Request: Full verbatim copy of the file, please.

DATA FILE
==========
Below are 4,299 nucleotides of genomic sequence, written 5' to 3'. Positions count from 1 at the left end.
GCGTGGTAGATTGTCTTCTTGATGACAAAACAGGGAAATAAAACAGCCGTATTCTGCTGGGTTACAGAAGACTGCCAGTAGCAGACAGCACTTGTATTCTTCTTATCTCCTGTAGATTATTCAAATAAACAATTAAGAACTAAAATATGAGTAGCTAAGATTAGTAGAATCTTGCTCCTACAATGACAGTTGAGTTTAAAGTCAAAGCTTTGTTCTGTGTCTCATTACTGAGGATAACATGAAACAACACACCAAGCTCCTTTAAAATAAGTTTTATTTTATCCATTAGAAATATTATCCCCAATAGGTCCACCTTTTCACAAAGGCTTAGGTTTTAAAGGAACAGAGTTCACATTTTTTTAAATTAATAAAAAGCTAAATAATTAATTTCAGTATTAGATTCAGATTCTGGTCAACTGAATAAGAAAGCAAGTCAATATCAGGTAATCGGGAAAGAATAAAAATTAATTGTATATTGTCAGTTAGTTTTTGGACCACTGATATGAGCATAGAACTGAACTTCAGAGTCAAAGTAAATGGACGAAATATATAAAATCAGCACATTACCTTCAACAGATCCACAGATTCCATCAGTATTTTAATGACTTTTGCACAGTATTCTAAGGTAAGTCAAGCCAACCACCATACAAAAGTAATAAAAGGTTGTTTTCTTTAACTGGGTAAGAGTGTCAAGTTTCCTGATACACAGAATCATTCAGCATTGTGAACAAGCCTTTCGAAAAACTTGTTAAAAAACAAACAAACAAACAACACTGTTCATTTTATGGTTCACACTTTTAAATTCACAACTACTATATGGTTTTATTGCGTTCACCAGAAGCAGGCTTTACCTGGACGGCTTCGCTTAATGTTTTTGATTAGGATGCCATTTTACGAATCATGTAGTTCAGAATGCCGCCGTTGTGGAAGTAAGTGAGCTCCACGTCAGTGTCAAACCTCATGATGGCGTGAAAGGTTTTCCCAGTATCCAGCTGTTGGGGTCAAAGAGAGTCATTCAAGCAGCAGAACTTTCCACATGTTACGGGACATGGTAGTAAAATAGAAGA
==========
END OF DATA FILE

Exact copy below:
Below are 4,299 nucleotides of genomic sequence, written 5' to 3'. Positions count from 1 at the left end.
GCGTGGTAGATTGTCTTCTTGATGACAAAACAGGGAAATAAAACAGCCGTATTCTGCTGGGTTACAGAAGACTGCCAGTAGCAGACAGCACTTGTATTCTTCTTATCTCCTGTAGATTATTCAAATAAACAATTAAGAACTAAAATATGAGTAGCTAAGATTAGTAGAATCTTGCTCCTACAATGACAGTTGAGTTTAAAGTCAAAGCTTTGTTCTGTGTCTCATTACTGAGGATAACATGAAACAACACACCAAGCTCCTTTAAAATAAGTTTTATTTTATCCATTAGAAATATTATCCCCAATAGGTCCACCTTTTCACAAAGGCTTAGGTTTTAAAGGAACAGAGTTCACATTTTTTTAAATTAATAAAAAGCTAAATAATTAATTTCAGTATTAGATTCAGATTCTGGTCAACTGAATAAGAAAGCAAGTCAATATCAGGTAATCGGGAAAGAATAAAAATTAATTGTATATTGTCAGTTAGTTTTTGGACCACTGATATGAGCATAGAACTGAACTTCAGAGTCAAAGTAAATGGACGAAATATATAAAATCAGCACATTACCTTCAACAGATCCACAGATTCCATCAGTATTTTAATGACTTTTGCACAGTATTCTAAGGTAAGTCAAGCCAACCACCATACAAAAGTAATAAAAGGTTGTTTTCTTTAACTGGGTAAGAGTGTCAAGTTTCCTGATACACAGAATCATTCAGCATTGTGAACAAGCCTTTCGAAAAACTTGTTAAAAAACAAACAAACAAACAACACTGTTCATTTTATGGTTCACACTTTTAAATTCACAACTACTATATGGTTTTATTGCGTTCACCAGAAGCAGGCTTTACCTGGACGGCTTCGCTTAATGTTTTTGATTAGGATGCCATTTTACGAATCATGTAGTTCAGAATGCCGCCGTTGTGGAAGTAAGTGAGCTCCACGTCAGTGTCAAACCTCATGATGGCGTGAAAGGTTTTCCCAGTATCCAGCTGTTGGGGTCAAAGAGAGTCATTCAAGCAGCAGAACTTTCCACATGTTACGGGACATGGTAGTAAAATAGAAGA